Mrs Khuram Rahat joined us in this part of the interview and we had the liberty of asking her some questions as well.
Luminary: How long you two are married?
Mrs Khuram Rahat: It’s been twenty-three years almost and I am blessed to have a husband like him. He is not only an amazing life partner but a very caring and dedicated father.
Luminary: So how often he takes out time for you and family?
Mrs Khuram Rahat: He tries to take out decent time for me and kids. Since our daughters are studying so we prefer to stay more at home.
Luminary: Mashalha you two are such a beautiful couple and I am really impressed by your dedication and parenting values. Sadly we don’t appreciate homemakers as we appreciate any working women whereas homemaking and children upbringing is a way more difficult task.
Khuram Rahat: Yes you are right the role of mother is remarkable and in fact, she is the first teacher for any child. The nurturing a mother provides is unparalleled and a vital part of a child’s care. That’s why when we praise any leader we give credit to his mother upbringing.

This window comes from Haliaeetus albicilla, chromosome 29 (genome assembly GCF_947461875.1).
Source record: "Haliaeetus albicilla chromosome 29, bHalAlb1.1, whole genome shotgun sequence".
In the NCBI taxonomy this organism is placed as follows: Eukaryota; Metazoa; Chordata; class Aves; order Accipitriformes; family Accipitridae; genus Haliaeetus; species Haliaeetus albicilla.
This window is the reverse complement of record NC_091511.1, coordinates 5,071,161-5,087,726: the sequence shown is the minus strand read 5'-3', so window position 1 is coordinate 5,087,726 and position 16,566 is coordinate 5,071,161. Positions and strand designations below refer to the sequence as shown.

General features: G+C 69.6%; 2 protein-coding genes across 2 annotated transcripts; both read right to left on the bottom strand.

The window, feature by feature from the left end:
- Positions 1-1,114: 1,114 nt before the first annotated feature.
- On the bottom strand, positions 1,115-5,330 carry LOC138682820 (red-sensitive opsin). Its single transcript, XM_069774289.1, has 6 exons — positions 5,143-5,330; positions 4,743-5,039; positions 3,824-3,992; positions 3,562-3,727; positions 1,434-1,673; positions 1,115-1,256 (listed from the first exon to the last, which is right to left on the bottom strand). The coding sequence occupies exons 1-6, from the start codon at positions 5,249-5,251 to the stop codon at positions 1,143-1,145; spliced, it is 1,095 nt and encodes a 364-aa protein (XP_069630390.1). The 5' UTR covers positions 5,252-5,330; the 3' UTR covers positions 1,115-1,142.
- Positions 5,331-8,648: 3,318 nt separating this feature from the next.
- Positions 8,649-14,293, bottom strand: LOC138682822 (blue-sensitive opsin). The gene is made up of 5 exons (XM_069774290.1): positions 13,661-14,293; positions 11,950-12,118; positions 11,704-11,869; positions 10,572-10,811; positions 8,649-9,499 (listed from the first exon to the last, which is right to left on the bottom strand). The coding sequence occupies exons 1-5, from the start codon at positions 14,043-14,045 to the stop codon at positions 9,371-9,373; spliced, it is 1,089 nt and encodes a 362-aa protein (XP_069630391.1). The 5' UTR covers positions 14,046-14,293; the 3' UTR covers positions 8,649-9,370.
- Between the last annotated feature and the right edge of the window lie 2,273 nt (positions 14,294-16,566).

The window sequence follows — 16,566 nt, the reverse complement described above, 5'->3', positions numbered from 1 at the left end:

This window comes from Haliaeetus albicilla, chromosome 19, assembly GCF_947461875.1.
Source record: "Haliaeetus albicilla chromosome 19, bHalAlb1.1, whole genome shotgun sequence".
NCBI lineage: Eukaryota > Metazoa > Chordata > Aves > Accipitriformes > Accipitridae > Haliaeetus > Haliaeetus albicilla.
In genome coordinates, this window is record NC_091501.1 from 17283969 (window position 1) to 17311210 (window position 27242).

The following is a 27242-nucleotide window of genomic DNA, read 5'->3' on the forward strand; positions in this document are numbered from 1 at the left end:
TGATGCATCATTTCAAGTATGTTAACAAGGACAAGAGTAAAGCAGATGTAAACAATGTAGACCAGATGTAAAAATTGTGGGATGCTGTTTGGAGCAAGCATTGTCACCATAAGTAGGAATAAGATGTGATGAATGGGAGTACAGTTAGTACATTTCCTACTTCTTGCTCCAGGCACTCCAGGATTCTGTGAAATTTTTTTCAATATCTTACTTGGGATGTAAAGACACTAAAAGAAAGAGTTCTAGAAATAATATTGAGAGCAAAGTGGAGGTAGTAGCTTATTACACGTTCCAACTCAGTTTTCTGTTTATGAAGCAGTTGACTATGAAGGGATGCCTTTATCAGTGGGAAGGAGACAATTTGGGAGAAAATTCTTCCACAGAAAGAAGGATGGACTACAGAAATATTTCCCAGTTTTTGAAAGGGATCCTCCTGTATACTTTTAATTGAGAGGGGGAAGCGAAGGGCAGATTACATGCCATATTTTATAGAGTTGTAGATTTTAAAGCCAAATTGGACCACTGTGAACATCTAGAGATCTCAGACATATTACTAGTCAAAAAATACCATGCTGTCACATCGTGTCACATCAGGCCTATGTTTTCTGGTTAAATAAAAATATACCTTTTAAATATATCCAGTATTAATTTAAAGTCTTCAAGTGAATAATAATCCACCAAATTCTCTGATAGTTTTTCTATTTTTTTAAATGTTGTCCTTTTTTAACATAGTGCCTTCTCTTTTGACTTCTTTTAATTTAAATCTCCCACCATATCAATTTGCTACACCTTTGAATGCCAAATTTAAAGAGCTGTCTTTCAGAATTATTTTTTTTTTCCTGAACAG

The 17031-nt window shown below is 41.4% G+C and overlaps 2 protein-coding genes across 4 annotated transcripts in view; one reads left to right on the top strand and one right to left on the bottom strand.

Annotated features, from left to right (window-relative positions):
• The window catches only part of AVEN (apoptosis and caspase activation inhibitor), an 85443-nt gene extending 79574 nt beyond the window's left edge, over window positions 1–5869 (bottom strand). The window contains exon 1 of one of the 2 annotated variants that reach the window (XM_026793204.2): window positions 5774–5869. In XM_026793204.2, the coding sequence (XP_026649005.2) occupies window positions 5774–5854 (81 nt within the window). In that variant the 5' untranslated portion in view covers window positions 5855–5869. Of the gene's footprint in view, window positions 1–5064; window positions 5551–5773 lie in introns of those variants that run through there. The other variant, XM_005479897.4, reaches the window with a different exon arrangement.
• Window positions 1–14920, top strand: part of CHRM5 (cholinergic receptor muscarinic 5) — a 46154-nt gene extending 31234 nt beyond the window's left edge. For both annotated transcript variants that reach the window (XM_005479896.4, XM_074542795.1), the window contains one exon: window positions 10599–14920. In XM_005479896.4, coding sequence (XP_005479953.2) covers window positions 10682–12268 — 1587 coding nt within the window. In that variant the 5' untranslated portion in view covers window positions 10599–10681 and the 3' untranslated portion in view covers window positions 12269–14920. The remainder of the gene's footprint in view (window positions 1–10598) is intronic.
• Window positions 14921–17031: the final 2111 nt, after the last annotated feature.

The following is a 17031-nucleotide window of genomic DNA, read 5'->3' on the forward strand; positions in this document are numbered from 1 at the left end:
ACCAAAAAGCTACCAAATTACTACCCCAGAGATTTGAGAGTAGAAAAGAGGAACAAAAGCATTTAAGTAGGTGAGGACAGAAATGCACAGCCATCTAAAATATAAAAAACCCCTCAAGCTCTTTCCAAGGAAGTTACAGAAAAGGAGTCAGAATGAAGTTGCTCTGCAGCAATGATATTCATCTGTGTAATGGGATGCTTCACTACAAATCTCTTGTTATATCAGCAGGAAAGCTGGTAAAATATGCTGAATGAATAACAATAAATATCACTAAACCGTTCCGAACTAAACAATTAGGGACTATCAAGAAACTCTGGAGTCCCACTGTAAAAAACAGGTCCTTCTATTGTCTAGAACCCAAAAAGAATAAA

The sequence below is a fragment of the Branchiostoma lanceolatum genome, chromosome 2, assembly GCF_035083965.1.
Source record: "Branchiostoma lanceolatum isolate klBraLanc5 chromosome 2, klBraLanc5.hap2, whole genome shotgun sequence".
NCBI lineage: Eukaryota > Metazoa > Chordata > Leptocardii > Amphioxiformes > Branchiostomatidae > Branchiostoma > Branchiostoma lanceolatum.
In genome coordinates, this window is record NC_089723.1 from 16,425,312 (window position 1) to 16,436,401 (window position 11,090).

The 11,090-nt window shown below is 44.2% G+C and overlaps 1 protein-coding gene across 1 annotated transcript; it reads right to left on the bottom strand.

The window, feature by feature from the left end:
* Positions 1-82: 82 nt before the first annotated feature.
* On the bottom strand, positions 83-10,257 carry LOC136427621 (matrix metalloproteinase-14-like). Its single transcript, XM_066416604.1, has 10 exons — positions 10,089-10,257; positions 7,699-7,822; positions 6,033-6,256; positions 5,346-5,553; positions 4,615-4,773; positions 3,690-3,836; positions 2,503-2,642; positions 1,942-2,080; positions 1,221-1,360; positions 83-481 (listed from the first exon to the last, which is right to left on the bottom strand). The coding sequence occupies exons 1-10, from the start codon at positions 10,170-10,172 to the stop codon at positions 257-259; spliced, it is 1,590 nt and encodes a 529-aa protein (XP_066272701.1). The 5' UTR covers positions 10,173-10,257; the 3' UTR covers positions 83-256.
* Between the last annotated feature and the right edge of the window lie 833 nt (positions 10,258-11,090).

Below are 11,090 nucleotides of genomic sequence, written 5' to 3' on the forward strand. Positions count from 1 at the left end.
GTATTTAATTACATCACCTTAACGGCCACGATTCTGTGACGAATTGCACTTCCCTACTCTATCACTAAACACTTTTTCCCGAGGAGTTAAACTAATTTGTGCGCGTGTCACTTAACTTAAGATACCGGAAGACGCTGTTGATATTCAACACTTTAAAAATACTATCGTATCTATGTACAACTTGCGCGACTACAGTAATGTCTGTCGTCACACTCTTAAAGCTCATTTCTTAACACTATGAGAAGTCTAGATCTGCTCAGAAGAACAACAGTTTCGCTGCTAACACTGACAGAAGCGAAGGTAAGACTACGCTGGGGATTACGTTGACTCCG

Luminary: How he is in managing anger and stress?
Mrs Khuram Rahat: He is very good at it, I have never seen him bringing office stress at home. Yes, also gets little angry at times like any other normal person but usually, he manages to control his anger.
Luminary: How you feel when people praise your husband and his remarkable contribution to Pakistan’s IT industry?
Mrs Khuram Rahat: Yes it feels really good and I feel proud for him as well for being his partner.
Luminary: What advice would you give to the younger generation of CEOs, managers, startups, entrepreneurs and business leaders?
Khuram Rahat: Pakistan is a big country with more than 70% population of less than 30 age. Our youth is very capable Masha Allah and have creative ideas but they don’t know how to position and market it. This talent, if harnessed properly, can be the real assets for the country’s growth. Hard work and staying positive is the key to success. I will advise new entrants to be appropriately qualified, competent and be ready for the challenges.